Jonathan Clarkson Gibbs

Portrait of Secretary of State Jonathan C. Gibbs.

Portrait of Secretary of State Jonathan C. Gibbs, rc00407. Florida Memory. State Archives of Florida.

Jonathan Clarkson Gibbs was the first African-American Secretary of State and Superintendant of Public Instruction in Florida, and one of the most powerful African-American officeholders in Florida politics during Reconstruction.Gibbs was born free in Philadelphia in 1828. He and his brothers attended a Free School as children, but were forced to start working when their father died. Although anti-black and anti-abolitionist sentiments were the norm in this period, Gibbs was able to open the doors of opportunity for himself. A church scholarship sent him to Kimball Union Academy in New Hampshire, and from there he went to Dartmouth. Although the president of the school was pro-slavery, several African-American students were admitted to the school in the years before the Civil War; Gibbs was the third African-American man to graduate from Dartmouth. The Princeton Theological Seminary followed, and although Gibbs didn’t graduate, he was ordained in 1856. He became active in the abolitionist and underground railroad movements in Philadelphia, and in 1865 went to the Carolinas to do missionary work with freed people. 1868 found him involved in Florida politics; that year he was one of eighteen African-Americans elected to the State Constitutional Convention. Governor Harrison Reed appointed him as Florida’s Secretary of State from 1868 to 1872, and in 1872 Gibbs also served as a Tallahassee City Councilman. In 1873, Governor Ossian Hart appointed Gibbs Superintendant of Public Instruction. As Superintendant, he made many important contributions in Florida’s public school system.Jonathan Clarkson Gibbs died on August 14, 1874, of a stroke.

Online Encyclopedia. 2011. Gibbs, Jonathan Clarkson (1828-1874). http://encyclopedia.jrank.org/articles/pages/4255/Gibbs-Jonathan-Clarkson-1828-1874.html, accessed January 24, 2011.

Jonathan Clarkson Gibbs was the first African-American Secretary of State and Superintendant of Public Instruction in Florida, and one of the most powerful African-American officeholders in Florida politics during Reconstruction.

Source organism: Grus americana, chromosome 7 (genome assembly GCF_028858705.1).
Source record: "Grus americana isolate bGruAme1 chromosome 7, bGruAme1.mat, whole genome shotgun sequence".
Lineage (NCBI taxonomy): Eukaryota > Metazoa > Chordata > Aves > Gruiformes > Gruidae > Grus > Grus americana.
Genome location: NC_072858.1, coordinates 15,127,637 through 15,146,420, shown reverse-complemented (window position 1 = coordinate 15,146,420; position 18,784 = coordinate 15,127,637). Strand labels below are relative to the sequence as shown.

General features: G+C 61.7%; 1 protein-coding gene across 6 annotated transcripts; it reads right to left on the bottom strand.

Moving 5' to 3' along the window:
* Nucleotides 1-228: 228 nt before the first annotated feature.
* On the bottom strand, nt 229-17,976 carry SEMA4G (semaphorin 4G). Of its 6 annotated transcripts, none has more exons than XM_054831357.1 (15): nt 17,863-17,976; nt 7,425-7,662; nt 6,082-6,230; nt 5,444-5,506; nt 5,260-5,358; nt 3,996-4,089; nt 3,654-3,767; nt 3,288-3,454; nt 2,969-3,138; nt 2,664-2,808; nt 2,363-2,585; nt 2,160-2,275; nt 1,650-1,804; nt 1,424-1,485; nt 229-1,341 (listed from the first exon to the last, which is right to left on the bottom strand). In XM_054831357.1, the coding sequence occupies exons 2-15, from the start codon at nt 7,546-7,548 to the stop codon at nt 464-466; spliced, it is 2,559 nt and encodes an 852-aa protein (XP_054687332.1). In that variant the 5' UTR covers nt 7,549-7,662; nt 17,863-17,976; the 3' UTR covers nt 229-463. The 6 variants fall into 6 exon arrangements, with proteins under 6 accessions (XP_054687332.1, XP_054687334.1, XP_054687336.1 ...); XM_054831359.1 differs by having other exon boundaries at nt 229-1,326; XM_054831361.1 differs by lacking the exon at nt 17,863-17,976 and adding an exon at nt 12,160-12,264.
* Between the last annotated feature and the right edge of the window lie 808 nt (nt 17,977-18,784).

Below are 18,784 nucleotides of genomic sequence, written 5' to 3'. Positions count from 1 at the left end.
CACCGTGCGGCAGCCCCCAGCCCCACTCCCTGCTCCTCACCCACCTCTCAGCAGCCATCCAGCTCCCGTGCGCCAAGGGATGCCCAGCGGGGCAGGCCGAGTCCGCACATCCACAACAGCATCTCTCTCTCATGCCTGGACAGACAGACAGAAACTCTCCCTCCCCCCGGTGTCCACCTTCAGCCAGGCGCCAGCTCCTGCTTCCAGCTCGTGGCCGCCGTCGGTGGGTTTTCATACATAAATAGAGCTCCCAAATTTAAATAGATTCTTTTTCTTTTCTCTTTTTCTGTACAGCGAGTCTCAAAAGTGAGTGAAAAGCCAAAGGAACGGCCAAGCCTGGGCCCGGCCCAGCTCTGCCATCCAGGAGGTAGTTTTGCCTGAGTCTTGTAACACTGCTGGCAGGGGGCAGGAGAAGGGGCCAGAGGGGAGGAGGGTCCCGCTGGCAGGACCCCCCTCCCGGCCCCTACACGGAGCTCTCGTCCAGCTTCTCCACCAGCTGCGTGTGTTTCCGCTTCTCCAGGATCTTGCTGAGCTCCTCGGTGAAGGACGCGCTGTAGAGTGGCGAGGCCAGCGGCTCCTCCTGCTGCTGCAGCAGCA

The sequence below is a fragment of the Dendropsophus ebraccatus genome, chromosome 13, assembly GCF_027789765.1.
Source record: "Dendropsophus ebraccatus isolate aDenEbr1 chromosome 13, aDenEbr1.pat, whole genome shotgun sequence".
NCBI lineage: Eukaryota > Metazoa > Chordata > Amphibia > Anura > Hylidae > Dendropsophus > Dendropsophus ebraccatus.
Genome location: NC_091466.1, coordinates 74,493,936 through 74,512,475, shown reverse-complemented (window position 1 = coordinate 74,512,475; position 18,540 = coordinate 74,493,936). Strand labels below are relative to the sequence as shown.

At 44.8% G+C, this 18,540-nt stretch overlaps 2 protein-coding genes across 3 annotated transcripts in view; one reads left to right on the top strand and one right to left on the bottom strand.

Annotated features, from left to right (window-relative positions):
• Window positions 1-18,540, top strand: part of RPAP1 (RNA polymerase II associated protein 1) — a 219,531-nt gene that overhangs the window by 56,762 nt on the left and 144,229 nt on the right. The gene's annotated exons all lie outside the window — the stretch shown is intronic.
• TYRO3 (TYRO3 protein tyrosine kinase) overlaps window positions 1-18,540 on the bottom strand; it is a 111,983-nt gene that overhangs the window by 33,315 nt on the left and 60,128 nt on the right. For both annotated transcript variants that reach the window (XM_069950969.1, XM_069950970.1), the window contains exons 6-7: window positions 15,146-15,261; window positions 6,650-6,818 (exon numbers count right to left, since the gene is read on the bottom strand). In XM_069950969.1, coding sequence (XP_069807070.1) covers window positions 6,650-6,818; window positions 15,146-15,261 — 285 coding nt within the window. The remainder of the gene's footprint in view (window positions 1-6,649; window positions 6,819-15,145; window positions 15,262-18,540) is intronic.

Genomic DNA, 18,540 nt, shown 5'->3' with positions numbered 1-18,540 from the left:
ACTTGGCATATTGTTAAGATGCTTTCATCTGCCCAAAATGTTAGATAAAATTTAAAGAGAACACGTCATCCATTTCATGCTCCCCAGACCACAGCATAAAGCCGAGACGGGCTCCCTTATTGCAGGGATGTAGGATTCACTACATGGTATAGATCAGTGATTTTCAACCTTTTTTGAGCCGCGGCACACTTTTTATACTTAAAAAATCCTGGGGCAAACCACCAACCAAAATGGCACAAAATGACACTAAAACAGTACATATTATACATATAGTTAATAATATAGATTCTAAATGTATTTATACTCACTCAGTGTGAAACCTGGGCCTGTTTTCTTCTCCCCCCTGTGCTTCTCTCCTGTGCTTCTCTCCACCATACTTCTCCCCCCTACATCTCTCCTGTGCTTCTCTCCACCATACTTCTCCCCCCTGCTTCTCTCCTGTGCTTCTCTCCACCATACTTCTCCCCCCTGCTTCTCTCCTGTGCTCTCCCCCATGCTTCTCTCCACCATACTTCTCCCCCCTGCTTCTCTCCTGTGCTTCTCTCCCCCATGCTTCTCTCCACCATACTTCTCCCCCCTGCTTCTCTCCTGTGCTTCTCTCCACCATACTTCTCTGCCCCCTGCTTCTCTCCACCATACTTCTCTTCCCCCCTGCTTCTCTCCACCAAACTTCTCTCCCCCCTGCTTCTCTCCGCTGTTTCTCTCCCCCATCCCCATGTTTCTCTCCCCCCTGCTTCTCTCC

Gibbs was born free in Philadelphia in 1828. He and his brothers attended a Free School as children, but were forced to start working when their father died. Although anti-black and anti-abolitionist sentiments were the norm in this period, Gibbs was able to open the doors of opportunity for himself. A church scholarship sent him to Kimball Union Academy in New Hampshire, and from there he went to Dartmouth. Although the president of the school was pro-slavery, several African-American students were admitted to the school in the years before the Civil War; Gibbs was the third African-American man to graduate from Dartmouth. The Princeton Theological Seminary followed, and although Gibbs didn’t graduate, he was ordained in 1856. He became active in the abolitionist and underground railroad movements in Philadelphia, and in 1865 went to the Carolinas to do missionary work with freed people. 1868 found him involved in Florida politics; that year he was one of eighteen African-Americans elected to the State Constitutional Convention. Governor Harrison Reed appointed him as Florida’s Secretary of State from 1868 to 1872, and in 1872 Gibbs also served as a Tallahassee City Councilman. In 1873, Governor Ossian Hart appointed Gibbs Superintendant of Public Instruction. As Superintendant, he made many important contributions in Florida’s public school system.

Gibbs died on August 14, 1874, of a stroke.

Information from: Online Encyclopedia. 2011. Gibbs, Jonathan Clarkson (1828-1874). http://encyclopedia.jrank.org/articles/pages/4255/Gibbs-Jonathan-Clarkson-1828-1874.html, accessed January 24, 2011.

Further reading:

Brown, Canter Jr.

1998 Florida's Black Public Officials, 1867-1924. Tuscaloosa and London: The University of Alabama Press.